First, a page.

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15 January, 2016 - 09:33

A party can recover only that amount of damage in law which can be proved with reasonable certainty. Especially troublesome in this regard are lost profits and loss of goodwill. Alf is convinced that next spring the American public will be receptive to polka-dotted belts with his name monogrammed in front. He arranges for a garment factory to produce 300,000 such belts, but the factory, which takes a large deposit from him in advance, misplaces the order and does not produce the belts in time for the selling season. When Alf discovers the failure, he cannot raise more money to go elsewhere, and his project fails. He cannot recover damages for lost profits because the number is entirely speculative; no one can prove how much he would have made, if anything. He can, instead, seek restitution of the monies advanced. If he had rented a warehouse to store the belts, he would also be able to recover his reliance interest.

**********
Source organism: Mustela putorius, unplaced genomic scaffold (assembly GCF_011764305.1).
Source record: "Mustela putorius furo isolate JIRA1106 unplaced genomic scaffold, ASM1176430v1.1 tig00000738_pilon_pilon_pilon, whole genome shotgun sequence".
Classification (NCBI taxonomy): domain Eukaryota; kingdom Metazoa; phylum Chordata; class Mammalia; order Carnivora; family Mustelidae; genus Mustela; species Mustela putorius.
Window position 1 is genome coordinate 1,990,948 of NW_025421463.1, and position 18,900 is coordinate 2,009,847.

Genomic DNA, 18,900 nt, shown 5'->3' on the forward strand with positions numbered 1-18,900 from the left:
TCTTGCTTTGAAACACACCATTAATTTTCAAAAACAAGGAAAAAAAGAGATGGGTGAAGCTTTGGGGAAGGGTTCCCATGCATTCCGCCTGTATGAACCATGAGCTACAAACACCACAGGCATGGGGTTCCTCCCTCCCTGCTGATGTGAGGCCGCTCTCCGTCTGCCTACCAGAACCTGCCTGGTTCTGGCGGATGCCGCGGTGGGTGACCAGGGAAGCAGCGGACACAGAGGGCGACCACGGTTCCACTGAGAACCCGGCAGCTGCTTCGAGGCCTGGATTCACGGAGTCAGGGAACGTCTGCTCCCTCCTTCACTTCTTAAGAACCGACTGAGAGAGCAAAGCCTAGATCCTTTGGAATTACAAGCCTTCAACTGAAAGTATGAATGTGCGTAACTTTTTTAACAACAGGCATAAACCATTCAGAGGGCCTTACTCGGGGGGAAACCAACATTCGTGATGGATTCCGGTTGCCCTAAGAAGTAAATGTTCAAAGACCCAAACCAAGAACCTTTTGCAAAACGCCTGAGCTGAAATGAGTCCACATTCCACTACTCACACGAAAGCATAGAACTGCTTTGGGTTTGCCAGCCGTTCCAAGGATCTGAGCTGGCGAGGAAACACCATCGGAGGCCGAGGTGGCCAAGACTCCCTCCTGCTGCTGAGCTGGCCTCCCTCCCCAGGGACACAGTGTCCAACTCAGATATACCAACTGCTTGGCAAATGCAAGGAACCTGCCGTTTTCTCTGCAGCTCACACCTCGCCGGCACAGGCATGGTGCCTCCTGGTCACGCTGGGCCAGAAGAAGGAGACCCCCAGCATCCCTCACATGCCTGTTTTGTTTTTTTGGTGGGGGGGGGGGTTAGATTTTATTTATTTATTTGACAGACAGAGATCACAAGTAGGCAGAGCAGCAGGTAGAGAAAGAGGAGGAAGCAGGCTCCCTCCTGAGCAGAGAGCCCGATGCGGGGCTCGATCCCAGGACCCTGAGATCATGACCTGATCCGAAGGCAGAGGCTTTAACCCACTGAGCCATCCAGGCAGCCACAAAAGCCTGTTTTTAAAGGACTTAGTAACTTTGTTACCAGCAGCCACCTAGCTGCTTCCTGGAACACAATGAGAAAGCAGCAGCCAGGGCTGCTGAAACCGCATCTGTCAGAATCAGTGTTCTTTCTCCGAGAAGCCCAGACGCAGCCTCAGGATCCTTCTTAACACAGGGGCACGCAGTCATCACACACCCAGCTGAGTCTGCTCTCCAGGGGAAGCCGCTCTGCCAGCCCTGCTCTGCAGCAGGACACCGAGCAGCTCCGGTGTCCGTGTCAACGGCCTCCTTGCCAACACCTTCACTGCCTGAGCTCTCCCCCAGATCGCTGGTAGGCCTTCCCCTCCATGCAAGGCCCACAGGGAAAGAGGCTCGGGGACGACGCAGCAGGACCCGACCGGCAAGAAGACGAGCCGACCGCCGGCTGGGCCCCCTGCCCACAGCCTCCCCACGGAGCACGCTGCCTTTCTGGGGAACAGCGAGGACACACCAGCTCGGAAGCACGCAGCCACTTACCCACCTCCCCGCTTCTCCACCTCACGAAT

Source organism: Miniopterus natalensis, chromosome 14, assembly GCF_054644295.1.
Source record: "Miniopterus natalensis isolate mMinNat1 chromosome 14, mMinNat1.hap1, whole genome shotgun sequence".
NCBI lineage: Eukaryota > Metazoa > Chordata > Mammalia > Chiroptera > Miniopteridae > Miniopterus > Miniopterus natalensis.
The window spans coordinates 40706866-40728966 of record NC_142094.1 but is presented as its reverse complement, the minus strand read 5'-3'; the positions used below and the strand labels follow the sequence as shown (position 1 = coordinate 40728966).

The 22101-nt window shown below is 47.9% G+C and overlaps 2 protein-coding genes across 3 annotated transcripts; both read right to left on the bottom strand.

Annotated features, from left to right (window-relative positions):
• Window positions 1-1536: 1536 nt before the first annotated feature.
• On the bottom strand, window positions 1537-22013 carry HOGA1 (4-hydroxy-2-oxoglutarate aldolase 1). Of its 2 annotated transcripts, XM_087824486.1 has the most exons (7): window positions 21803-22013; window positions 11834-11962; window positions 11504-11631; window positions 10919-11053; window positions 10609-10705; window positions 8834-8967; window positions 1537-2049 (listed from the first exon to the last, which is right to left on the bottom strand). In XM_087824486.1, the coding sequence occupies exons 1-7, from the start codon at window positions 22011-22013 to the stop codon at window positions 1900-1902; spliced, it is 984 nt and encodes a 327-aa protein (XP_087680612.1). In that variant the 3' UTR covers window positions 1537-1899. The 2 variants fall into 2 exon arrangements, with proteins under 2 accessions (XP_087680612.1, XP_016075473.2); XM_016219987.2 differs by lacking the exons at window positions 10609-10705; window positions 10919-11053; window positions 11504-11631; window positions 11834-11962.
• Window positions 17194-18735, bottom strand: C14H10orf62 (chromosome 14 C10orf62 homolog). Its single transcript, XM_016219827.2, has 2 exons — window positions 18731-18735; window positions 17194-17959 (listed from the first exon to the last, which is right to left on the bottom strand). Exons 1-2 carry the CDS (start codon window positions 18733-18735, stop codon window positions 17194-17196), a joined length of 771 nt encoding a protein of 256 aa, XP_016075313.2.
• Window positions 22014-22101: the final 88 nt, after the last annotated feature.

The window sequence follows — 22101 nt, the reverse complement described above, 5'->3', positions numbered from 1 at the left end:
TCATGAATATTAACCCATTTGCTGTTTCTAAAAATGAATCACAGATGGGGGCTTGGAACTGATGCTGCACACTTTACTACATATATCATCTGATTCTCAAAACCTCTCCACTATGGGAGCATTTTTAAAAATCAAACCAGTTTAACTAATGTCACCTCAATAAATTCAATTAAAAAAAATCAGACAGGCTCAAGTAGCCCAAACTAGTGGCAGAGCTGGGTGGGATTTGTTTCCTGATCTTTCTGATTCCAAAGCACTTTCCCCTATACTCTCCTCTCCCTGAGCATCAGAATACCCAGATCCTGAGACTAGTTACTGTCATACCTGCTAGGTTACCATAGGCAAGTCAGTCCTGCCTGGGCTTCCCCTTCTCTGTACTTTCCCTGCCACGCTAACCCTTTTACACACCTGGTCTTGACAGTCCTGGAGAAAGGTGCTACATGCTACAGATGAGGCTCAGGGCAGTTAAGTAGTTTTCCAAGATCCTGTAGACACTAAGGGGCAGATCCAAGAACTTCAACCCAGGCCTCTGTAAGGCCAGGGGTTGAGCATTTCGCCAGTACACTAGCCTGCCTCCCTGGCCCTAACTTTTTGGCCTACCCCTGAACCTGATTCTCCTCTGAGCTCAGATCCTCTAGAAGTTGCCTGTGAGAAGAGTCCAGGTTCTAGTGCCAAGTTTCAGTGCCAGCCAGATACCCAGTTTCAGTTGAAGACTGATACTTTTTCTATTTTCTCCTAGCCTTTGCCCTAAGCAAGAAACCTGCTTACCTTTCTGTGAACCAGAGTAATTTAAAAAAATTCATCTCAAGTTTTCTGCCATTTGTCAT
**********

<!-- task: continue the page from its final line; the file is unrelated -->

Proof of lost profits is not always difficult: a seller can generally demonstrate the profit he would have made on the sale to the buyer who has breached. The problem is more difficult, as Alf’s case demonstrates, when it is the seller who has breached. A buyer who contracts for but does not receive raw materials, supplies, and inventory cannot show definitively how much he would have netted from the use he planned to make of them. But he is permitted to prove how much money he has made in the past under similar circumstances, and he may proffer financial and market data, surveys, and expert testimony to support his claim. When proof of profits is difficult or impossible, the courts may grant a nonmonetary award, such as specific performance.